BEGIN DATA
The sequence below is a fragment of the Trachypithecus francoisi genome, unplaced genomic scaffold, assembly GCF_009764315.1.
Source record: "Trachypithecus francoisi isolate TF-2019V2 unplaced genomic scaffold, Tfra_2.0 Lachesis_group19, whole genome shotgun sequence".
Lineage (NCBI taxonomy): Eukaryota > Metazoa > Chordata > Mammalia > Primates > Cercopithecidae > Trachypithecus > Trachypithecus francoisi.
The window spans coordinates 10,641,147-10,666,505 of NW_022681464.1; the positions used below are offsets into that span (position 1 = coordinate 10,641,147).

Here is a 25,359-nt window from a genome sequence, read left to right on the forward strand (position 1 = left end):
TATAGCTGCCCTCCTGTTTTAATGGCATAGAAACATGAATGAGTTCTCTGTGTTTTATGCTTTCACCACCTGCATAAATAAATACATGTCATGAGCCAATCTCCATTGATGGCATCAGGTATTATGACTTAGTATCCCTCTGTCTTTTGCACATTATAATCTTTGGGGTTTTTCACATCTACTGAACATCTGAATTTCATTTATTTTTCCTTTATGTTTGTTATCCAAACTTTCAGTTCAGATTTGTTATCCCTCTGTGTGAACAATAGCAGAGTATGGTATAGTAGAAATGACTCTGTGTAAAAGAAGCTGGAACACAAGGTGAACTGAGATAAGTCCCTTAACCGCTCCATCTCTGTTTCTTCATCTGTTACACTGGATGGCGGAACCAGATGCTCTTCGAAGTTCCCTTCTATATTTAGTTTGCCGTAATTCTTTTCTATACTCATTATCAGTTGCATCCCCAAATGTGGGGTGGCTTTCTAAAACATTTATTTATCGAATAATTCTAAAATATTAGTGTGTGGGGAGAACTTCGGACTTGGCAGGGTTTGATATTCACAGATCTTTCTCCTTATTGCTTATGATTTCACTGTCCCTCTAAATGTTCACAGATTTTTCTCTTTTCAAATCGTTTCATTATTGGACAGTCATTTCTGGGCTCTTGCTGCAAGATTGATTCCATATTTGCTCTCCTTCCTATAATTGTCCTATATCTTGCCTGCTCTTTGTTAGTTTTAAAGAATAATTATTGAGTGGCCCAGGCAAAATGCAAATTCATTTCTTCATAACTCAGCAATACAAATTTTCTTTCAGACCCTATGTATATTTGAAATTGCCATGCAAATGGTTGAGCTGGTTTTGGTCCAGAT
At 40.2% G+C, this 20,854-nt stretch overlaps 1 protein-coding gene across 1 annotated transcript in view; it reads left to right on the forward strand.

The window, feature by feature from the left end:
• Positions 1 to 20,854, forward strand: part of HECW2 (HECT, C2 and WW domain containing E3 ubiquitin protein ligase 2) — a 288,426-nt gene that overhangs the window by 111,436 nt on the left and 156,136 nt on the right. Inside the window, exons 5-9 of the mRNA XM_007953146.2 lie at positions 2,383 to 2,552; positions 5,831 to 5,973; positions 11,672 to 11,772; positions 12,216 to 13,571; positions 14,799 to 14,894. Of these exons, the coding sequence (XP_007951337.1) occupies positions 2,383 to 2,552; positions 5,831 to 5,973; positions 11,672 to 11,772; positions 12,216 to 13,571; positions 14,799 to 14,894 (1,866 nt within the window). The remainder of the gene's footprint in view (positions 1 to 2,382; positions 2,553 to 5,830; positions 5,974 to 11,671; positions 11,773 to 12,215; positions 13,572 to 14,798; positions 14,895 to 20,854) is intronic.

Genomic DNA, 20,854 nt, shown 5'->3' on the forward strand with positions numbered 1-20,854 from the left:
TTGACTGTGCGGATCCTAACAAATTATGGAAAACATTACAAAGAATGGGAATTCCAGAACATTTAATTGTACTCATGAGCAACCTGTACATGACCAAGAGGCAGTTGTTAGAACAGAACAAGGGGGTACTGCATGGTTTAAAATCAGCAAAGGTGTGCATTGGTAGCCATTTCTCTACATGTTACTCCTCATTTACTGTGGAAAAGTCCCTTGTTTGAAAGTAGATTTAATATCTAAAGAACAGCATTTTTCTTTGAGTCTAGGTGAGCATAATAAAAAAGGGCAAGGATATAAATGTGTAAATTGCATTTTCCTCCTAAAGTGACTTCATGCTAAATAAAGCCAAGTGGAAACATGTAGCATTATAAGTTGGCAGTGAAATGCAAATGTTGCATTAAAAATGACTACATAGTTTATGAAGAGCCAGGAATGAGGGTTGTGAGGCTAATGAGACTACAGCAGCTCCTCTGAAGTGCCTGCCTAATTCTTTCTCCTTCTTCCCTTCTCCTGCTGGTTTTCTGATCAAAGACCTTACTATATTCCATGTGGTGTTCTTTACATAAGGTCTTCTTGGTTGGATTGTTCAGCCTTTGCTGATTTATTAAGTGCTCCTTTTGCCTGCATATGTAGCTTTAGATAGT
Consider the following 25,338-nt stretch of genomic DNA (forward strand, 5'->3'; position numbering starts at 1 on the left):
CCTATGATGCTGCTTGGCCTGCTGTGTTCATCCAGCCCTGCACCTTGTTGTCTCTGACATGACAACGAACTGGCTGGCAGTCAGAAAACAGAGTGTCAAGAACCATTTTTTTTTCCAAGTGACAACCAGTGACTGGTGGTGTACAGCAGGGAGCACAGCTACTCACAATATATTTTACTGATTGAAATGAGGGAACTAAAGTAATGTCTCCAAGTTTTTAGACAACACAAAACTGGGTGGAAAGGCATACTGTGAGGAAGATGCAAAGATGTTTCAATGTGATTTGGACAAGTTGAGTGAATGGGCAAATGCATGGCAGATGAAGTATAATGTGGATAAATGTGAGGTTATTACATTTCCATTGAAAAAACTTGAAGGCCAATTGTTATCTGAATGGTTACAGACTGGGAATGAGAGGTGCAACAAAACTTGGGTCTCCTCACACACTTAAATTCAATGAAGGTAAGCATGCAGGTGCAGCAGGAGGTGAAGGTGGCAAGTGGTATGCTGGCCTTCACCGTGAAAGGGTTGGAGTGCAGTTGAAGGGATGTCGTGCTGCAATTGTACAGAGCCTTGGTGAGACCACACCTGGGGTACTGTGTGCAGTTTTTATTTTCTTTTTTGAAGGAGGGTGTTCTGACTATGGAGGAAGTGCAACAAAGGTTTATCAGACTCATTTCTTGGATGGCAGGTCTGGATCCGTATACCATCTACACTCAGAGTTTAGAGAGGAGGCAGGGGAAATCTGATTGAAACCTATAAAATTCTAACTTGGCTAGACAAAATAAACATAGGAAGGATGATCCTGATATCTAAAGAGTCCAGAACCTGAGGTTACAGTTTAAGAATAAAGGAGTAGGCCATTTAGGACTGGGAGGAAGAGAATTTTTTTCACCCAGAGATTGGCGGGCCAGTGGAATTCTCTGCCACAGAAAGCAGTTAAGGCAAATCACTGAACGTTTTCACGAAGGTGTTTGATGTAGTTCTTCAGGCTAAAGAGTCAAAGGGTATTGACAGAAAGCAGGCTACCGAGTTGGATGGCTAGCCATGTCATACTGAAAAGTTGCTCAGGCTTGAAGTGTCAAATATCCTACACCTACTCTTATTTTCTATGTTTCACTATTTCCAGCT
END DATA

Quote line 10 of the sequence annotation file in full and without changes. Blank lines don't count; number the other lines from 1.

Genomic DNA, 20,854 nt, shown 5'->3' on the forward strand with positions numbered 1-20,854 from the left: